Mr. JONES. I heard during 1968 the Socialist Workers Party wanted to run members of the Black Panther Party on the Socialist Workers Party ticket. What came of that I don’t know, except that instead of running on the Socialist Workers Party ticket the Black Panther Party members ran on the Peace and Freedom ticket.

Mr. ROMINES. Are you aware of any Black Panther Party members who are members of the Communist Party?

Mr. JONES. No, I am not.

Mr. ROMINES. Are you aware of any Black Panther Party members who are members of the Socialist Workers Party?

Mr. JONES. No, I am not.

Mr. ROMINES. Are you familiar with the Black Panther Party breakfast program?

Mr. JONES. Yes.

Mr. ROMINES. What is the purpose of the Black Panther Party breakfast program?

Mr. JONES. To provide breakfasts for children who are unable to get breakfast from any other source before going to school.

Mr. ROMINES. Mr. Jones, this committee has received certain testimony in prior hearings to the effect that the breakfast program is at least indirectly and maybe directly concerned not so much with feeding children as it is with the intent to indoctrinate or educate the children in the Panther philosophy. Would you agree or disagree with that statement?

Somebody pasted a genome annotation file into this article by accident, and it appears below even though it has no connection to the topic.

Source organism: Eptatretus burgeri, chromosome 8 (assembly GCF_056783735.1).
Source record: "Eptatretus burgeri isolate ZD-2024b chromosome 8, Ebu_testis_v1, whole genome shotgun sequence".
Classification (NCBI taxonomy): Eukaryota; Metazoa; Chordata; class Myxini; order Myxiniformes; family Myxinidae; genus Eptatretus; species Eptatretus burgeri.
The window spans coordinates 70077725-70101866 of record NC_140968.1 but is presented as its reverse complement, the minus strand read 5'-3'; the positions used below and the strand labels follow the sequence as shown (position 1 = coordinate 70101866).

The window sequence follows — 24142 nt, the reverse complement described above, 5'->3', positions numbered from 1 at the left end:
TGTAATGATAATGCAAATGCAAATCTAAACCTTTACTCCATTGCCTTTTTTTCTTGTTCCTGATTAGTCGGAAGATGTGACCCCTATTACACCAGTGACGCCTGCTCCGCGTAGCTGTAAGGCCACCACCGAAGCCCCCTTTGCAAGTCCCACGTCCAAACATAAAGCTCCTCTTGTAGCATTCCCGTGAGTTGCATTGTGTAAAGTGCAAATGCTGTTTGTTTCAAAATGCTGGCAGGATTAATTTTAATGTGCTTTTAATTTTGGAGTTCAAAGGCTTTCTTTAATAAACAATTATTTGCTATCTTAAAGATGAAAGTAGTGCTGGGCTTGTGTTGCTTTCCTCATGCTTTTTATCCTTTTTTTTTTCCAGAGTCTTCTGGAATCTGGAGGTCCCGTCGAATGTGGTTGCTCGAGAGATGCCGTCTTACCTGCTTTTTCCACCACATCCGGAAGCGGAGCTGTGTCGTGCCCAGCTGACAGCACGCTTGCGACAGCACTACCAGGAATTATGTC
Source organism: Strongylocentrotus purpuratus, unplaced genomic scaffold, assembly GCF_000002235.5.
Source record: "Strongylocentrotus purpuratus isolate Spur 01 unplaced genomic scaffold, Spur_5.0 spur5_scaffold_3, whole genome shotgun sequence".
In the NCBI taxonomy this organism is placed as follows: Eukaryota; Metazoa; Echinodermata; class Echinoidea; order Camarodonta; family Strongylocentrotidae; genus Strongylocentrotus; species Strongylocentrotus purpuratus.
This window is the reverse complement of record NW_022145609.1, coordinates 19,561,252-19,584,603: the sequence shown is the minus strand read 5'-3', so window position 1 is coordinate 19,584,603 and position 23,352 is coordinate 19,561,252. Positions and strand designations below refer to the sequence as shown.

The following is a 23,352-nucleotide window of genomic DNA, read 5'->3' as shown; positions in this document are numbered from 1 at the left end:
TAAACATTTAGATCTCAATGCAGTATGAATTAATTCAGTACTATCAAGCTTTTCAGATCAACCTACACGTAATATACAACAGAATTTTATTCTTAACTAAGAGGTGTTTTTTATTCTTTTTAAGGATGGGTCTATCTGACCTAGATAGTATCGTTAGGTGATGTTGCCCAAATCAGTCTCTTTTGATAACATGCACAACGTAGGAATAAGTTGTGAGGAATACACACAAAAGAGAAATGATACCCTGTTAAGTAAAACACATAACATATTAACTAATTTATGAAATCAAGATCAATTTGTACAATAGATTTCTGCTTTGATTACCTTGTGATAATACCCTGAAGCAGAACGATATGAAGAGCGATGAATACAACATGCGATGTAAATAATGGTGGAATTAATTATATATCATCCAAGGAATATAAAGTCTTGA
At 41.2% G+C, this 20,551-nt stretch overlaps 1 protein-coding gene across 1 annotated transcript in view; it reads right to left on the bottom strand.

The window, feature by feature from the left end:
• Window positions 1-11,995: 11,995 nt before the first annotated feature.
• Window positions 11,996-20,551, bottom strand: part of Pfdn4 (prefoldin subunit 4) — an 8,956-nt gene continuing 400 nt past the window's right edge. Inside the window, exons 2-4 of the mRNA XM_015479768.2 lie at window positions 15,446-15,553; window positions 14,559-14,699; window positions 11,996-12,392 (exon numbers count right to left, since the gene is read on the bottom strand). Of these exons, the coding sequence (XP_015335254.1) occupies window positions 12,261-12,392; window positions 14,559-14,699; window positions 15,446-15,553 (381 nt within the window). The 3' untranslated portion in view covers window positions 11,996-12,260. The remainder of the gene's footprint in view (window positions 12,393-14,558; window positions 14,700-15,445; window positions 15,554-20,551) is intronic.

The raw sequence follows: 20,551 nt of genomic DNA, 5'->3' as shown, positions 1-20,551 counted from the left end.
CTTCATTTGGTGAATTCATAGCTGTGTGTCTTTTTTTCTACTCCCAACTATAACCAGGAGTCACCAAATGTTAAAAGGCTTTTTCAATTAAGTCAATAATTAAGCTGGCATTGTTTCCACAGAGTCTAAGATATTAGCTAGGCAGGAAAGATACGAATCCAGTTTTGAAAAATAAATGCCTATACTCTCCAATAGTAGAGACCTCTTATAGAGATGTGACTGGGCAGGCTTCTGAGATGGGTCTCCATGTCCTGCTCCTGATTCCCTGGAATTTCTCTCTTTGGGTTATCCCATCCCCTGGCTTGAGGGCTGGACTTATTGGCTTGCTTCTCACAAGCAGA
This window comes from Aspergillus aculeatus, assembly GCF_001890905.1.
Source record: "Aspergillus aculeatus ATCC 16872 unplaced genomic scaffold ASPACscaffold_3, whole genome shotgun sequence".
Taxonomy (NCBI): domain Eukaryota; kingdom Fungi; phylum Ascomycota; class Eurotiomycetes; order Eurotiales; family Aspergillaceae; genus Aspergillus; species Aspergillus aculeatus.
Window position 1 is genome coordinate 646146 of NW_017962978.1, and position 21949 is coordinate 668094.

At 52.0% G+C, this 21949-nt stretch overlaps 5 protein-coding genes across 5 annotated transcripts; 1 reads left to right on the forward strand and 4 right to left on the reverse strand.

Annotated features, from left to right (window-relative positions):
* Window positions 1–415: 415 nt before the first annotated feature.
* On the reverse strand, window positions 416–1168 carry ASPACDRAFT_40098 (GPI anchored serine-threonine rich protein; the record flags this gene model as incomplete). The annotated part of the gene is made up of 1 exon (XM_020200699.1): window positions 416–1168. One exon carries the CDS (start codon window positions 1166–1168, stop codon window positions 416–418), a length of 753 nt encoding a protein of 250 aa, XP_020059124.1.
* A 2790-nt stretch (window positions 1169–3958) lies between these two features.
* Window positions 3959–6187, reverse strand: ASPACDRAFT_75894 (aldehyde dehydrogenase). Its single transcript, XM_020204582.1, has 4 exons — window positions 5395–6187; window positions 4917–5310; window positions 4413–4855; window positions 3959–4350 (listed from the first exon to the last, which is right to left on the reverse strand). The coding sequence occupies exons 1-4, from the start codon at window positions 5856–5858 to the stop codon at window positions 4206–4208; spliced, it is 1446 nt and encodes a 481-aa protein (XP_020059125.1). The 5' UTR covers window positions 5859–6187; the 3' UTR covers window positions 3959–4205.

Mr. JONES. I will make this statement. I believe I covered for the newspaper the first breakfast for children to be held in Oakland and I saw no attempt to indoctrinate. The children were fed and allowed to continue to school. In Richmond I also helped prepare the breakfasts for children, and there was no attempt to indoctrinate at that time. The children were merely fed and allowed to continue to school. . . .

Mr. ROMINES. Does the Black Panther Party differentiate at all between black and white policemen?

Mr. JONES. Not on that basis, no. I think they differentiate between good and bad policemen.

Mr. ROMINES. The vast majority of the cartoons that I have seen depict white policemen.

Mr. JONES. I don’t think so; I think the vast majority would depict a pig dressed in a policeman’s uniform.

Mr. ROMINES. And no intent on the part of the Panther Party to say this is a white policeman?

Mr. JONES. No.

Mr. ROMINES. What, Mr. Jones, in your opinion, is the purpose of the cartoons?